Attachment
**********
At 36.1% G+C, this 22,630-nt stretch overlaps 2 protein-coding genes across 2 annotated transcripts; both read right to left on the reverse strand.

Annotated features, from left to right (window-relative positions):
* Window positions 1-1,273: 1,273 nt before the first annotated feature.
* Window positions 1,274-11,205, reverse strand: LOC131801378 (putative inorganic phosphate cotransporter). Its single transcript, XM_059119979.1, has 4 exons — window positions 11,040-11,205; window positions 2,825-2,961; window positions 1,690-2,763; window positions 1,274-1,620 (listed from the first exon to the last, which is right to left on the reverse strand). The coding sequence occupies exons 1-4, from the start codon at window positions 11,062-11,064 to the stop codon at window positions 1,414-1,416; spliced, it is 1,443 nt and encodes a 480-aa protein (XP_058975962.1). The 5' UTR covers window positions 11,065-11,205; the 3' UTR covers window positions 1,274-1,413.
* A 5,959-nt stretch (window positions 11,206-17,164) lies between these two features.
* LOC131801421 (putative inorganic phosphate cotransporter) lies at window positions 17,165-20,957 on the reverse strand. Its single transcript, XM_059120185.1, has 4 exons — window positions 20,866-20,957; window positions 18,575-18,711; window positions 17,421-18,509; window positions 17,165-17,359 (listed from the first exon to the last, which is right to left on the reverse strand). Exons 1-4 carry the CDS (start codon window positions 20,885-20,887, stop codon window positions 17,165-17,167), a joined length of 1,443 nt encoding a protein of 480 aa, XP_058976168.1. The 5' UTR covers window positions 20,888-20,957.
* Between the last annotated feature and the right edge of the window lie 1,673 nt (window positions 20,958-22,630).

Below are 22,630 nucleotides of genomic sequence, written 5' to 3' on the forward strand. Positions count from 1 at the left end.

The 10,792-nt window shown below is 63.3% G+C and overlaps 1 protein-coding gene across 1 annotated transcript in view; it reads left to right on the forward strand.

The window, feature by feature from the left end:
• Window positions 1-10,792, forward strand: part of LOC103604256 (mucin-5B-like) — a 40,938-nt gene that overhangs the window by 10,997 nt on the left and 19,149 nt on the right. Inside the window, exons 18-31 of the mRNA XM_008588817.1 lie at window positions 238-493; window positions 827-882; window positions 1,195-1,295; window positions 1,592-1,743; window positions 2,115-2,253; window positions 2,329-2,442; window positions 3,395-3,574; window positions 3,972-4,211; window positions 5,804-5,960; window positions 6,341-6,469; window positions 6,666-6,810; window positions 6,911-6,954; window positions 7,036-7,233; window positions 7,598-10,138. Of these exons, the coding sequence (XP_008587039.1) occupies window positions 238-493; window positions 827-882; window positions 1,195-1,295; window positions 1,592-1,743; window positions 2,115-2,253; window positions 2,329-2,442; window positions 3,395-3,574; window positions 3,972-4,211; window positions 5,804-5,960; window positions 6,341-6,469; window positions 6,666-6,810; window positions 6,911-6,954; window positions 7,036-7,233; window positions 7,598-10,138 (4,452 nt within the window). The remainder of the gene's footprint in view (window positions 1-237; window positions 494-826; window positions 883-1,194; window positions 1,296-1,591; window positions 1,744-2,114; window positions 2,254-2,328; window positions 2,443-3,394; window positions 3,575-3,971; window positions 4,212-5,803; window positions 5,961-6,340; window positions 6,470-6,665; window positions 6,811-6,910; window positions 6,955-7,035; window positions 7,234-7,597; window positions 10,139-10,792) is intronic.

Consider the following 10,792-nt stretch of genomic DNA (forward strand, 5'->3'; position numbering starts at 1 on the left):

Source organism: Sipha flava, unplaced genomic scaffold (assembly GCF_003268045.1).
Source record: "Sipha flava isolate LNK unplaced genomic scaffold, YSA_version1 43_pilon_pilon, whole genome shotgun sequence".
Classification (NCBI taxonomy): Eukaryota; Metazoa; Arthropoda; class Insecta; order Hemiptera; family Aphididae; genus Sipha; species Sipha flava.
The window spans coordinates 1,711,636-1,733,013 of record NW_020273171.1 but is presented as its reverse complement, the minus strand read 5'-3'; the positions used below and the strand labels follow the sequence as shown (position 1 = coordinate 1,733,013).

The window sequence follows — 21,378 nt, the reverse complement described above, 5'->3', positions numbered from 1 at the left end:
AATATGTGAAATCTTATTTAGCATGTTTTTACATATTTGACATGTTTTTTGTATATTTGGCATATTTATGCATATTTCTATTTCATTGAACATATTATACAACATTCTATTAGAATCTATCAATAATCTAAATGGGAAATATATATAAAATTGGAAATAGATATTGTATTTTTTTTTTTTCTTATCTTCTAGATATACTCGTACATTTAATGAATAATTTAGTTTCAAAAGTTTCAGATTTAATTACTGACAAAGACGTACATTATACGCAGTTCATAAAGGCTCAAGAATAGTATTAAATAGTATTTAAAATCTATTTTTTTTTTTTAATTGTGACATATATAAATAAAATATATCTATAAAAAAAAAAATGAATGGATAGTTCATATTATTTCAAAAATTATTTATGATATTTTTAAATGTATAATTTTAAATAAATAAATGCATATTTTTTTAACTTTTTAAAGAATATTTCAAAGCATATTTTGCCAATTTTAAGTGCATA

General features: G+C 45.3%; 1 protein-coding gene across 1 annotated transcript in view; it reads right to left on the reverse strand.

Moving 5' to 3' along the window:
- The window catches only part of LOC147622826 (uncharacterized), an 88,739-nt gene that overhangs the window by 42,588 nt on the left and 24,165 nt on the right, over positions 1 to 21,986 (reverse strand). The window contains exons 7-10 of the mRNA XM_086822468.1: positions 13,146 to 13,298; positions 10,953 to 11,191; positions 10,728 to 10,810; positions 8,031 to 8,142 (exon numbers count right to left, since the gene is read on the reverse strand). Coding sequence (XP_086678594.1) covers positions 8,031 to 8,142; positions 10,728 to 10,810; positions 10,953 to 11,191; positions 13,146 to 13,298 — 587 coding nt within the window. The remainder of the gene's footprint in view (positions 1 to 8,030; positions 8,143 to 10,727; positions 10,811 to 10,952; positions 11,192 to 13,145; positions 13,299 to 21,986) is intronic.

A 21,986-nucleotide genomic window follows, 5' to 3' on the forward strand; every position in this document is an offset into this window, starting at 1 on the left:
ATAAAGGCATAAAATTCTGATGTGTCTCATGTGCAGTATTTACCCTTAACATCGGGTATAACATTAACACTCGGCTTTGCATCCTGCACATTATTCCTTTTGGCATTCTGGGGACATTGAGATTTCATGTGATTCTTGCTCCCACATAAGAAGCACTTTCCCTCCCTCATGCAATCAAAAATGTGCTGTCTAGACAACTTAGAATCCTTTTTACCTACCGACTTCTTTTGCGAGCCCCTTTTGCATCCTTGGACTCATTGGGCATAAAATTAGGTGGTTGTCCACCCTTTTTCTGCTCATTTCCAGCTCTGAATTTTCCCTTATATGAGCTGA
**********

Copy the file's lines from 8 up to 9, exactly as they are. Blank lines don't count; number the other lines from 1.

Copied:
Below are 22,630 nucleotides of genomic sequence, written 5' to 3' on the forward strand. Positions count from 1 at the left end.

The 10,792-nt window shown below is 63.3% G+C and overlaps 1 protein-coding gene across 1 annotated transcript in view; it reads left to right on the forward strand.